https://www.vertical...ent-initiative/

I get emails all the time from HEMS recruiters wanting me to work for them, but never anything from a company like this, whose new minimums I actually meet?

Its a screwie industry!

 

After reading through the entire thread, I have to say the HAA angle has spurred some thoughtful conversation on HAA and what experience actually means.  I appreciate many of the comments here.

 

There seems to be a lot of assumptions concerning this program and what it means, why it is being established, and who it is for.  If I may, Id love to shed some light on this.

 

Many years ago, I was approached repeatedly by different flight schools looking for a marketing angle to partner with them, to give their flight instructors a path to their first 135 experience.  I resisted, we as a company resisted at the time due to the plethora of available applicants.  Why partner when the supply is plentiful? 

 

As the years have sailed by, both the supply and the quality of applicants has dwindled year over year.  In recent years we were interviewing 30 to hire 15.  After making some adjustments to the process of selection that ratio has greatly improved but the fact remains, there are fewer choices today than there were 5 years ago. We can all opine at length on the "why" in an attempt to get to the root of the issue, but nevertheless the problem persists.

 

After evaluating that process over the last several years, we came to the conclusion that it was a mistake for us to sit back and wait for the talent to come knocking down our door.  We as an operator should have been on the front line and involved with pilot candidates from the beginning.  We cant sit back and complain about quality while making no efforts to mentor and educate pilot candidates.  Enter the Skypath program.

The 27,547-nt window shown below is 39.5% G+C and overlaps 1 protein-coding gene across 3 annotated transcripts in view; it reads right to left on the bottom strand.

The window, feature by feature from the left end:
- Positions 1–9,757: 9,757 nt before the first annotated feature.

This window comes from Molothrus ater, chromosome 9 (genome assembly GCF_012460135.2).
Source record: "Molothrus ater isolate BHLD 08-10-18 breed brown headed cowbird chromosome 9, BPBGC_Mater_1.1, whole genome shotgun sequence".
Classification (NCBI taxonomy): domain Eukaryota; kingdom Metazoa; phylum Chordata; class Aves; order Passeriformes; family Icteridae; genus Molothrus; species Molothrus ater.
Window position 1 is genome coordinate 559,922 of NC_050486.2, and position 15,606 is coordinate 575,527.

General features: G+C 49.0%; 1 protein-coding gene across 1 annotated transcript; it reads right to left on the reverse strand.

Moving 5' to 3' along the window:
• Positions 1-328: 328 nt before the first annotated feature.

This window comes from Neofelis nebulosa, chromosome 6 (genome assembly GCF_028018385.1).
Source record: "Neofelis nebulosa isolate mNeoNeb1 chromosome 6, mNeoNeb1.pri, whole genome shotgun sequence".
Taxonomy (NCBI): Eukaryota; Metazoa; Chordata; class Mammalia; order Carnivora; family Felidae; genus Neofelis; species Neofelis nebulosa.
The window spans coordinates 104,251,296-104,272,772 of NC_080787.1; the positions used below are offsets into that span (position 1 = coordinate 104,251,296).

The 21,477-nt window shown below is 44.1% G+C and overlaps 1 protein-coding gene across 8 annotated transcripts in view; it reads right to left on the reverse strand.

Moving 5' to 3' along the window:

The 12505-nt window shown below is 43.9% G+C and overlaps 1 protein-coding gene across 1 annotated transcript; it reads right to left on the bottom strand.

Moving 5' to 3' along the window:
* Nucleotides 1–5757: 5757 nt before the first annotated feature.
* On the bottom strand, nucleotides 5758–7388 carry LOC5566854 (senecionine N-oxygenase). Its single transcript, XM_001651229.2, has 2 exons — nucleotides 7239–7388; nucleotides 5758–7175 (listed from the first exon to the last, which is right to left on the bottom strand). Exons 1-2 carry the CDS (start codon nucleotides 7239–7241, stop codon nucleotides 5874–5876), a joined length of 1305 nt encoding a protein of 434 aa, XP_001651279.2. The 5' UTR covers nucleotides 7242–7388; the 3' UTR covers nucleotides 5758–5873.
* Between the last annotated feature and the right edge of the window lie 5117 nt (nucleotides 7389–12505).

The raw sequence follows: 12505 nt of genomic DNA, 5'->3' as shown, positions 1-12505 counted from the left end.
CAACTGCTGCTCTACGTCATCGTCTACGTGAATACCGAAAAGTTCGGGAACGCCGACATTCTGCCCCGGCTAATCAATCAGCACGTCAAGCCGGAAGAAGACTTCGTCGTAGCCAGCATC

We partnered with Leading Edge and UND due to our experiences with the candidates we have received from these schools.  Hands down, they have all been great, and are a testament to the programs that exist at these schools.

 

The program is NOT designed as a fast track to HAA or any other field.  The program is a track that provides guarantees based on performance, but nothing is fast about it.  Skypath is designed to offer professional development and mentoring before and during a pilots tenure with us.

 

Yes, for many pilot candidates HAA is a destination, and we feel it is our responsibility to at least attempt to provide development and experience for those who chose that path.  Lets face it, many are going there anyway regardless of what anyone attempts to do.  Why not help moderate the process ? 

 

If we can provide a pathway to give pilots more time in the 135 environment and more exposure to flying experiences outside of tours, sending them off to HAA with higher than minimum times then it is an improvement.  That is the premise behind the reduced hiring minimums that will be a part of the program as it progresses.

 

Currently, we are still at 1,000 hour minimums.  The initial operating experience is an alternative method of compliance to the traditional 1,000 hour minimum, and will be implemented in 2019 after careful design and evaluation.  This is why the reductions are vague, we are still assessing risk and designing this program for future integration.  At the end of the day, the flight schools themselves will help set the minimums that make sense for their operations as well.